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History of Chinatown...



ShophouseAs one saunters through the streets of Chinatown on a sunny day, one will be amazed at how harmoniously blended though in greater contrast an old pre-war shophouse is standing side by side to a renovated one. These sights of the old and renewed intermittently appearing in random as one goes down the streets only serves to remind us of the nostalgic past and our present efforts to preserve it.








ShophouseBack in the 19th century, the concept of a Chinese Town was first conceived by Sir Stamford Raffles. Dissatisfied with the haphazard way the settlement around Singapore River and Boat Quay had developed with the sudden influx of immigrants mainly from China, Stamford Raffles issued a plan proposing a Chinese Kampong to the Town Planning Committee in 1822.

Raffles separated the early Chinese immigrants according to provinces of origin and also by what the British perceived to be different classes. Thus Hokkiens occupied Telok Ayer Street, China Street and Chulia Street; Teochew-speaking Chinese occupied Circular Road, Boat Quay and South Bridge Road; and the Cantonese occupied mainly Kreta Ayer, Upper Cross Street, New Bridge Road, Bukit Pasoh and parts of South Bridge Road. This arrangement contributes to the reason why today one may encounter a different speaking dialect group in each different part of Chinatown.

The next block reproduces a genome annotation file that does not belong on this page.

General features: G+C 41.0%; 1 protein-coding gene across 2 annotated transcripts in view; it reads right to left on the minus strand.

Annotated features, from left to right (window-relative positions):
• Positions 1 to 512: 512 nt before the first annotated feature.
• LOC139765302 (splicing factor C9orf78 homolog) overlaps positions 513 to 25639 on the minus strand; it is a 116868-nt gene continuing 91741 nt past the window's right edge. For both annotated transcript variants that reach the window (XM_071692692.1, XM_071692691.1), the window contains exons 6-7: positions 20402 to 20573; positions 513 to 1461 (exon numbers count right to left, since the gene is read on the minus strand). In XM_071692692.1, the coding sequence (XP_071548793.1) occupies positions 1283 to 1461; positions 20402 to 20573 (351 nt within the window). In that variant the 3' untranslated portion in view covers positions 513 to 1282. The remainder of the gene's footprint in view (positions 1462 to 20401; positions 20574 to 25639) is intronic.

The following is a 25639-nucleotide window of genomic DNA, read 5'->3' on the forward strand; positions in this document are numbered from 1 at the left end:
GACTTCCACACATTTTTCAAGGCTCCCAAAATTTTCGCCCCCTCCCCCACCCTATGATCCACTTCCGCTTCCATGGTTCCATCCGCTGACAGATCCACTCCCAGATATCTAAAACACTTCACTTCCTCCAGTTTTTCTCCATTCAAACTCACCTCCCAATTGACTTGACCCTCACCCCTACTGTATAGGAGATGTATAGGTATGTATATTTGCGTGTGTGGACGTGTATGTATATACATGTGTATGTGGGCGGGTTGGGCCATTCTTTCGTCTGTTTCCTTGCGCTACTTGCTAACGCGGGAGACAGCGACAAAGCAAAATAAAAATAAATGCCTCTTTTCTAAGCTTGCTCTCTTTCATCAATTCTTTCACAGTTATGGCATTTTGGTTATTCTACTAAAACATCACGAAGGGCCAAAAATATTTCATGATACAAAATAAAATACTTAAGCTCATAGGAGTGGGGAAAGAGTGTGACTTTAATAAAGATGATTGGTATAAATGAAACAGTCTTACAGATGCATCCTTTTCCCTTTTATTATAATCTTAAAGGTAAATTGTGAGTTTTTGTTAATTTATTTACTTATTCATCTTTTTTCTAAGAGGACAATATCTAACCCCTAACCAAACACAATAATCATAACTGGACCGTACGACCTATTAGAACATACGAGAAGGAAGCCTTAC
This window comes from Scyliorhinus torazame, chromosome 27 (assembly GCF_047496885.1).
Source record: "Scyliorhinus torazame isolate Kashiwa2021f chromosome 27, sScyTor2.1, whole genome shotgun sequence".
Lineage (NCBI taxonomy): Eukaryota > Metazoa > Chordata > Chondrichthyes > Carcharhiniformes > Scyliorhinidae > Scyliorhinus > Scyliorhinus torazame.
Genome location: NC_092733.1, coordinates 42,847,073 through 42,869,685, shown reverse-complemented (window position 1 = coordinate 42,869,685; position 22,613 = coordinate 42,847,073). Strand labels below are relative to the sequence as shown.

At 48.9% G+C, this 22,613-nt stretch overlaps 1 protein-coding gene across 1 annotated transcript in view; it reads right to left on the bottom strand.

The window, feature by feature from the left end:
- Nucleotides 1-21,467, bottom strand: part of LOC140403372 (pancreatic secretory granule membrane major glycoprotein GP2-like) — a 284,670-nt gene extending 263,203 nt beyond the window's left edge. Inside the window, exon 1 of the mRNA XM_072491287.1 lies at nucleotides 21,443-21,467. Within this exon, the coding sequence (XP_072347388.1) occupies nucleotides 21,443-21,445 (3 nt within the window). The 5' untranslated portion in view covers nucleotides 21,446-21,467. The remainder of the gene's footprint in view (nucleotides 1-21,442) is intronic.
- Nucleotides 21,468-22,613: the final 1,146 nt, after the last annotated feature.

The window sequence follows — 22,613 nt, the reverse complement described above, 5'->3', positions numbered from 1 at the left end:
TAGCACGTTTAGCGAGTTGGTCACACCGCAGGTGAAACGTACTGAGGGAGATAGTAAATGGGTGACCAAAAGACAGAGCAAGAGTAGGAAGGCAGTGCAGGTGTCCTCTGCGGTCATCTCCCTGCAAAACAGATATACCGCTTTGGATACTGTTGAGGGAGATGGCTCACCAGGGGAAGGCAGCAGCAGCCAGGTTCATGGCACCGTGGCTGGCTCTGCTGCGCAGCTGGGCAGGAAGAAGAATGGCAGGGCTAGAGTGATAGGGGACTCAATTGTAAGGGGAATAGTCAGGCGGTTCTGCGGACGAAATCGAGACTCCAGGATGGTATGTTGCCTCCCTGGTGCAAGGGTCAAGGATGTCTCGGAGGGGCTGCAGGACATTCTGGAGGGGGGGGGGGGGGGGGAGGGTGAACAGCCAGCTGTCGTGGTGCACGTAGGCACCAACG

When Raffles drew up the area plan for Chinatown, his blueprint was developed from years of first-hand experience in Penang, that those native buildings unprotected from intense heat of the sun and monsoon rain were impractical. His instructions to the Singapore Town Planning Committee in 1822 thus stated that houses should have a uniform type of front each having a verandah of a certain depth, open to all sides as a continuous and open passage on each side of the street. This probably led to the five-foot way that the shophouses in Chinatown are famous for. Some researchers have speculated that the shophouse was a fusion of the narrow-fronted houses that are a familiar sight in Amsterdam with the ones of Southern China, especially in Guangzhou and Fujian.



Chinatown_Street


Many homes in Chinatown were bombed and destroyed during the Japanese occupation of Singapore in the Second World War. Despite this and several modern urban renewal projects, several parts of Chinatown are still intact and well preserved. Offering a unique window to the past, a glimpse at how the early Chinese settlers lived and toiled.



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